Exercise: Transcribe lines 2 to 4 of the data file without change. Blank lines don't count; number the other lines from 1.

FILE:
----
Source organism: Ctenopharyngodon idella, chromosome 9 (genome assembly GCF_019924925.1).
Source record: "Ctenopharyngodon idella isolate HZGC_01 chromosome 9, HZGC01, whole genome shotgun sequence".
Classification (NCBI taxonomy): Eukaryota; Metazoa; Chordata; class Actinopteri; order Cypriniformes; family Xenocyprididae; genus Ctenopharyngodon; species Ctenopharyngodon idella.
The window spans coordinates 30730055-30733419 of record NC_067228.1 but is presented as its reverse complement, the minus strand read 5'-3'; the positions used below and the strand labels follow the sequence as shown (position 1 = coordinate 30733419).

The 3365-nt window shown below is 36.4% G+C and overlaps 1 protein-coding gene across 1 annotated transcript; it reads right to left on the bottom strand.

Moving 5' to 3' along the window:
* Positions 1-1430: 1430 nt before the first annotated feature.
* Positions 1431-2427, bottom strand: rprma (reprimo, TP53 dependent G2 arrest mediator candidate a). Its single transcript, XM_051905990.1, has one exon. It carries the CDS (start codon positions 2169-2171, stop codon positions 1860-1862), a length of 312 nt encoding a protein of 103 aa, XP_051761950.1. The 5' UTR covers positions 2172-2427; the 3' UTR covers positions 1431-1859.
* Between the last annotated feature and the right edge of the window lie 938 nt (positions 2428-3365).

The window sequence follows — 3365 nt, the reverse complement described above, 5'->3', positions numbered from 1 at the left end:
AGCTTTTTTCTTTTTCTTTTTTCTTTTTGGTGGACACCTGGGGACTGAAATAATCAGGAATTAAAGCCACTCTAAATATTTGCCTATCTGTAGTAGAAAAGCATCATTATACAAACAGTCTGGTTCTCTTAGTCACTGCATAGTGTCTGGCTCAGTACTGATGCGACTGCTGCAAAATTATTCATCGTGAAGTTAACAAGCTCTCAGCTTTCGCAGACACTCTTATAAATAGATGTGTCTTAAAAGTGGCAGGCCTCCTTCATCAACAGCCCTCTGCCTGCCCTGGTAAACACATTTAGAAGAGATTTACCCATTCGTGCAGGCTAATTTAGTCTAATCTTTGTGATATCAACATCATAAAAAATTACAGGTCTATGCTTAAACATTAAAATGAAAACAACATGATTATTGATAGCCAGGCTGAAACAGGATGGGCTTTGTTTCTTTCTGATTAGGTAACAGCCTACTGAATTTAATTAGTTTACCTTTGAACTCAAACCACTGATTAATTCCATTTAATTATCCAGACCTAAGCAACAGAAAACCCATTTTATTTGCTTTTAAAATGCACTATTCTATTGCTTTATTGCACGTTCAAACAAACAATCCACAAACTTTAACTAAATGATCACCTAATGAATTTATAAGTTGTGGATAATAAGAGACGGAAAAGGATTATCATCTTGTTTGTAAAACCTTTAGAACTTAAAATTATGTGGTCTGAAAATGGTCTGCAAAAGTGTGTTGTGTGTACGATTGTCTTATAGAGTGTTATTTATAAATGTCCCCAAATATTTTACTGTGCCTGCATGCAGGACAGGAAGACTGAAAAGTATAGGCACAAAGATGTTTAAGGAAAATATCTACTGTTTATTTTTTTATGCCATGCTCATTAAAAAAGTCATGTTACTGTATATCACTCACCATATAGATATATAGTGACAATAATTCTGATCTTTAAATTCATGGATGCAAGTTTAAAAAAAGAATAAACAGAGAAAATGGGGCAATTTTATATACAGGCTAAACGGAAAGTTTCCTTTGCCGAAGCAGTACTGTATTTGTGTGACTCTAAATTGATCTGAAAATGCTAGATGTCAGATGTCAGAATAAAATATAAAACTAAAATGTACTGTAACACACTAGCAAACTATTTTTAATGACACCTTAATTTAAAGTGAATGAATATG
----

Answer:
Source record: "Ctenopharyngodon idella isolate HZGC_01 chromosome 9, HZGC01, whole genome shotgun sequence".
Classification (NCBI taxonomy): Eukaryota; Metazoa; Chordata; class Actinopteri; order Cypriniformes; family Xenocyprididae; genus Ctenopharyngodon; species Ctenopharyngodon idella.
The window spans coordinates 30730055-30733419 of record NC_067228.1 but is presented as its reverse complement, the minus strand read 5'-3'; the positions used below and the strand labels follow the sequence as shown (position 1 = coordinate 30733419).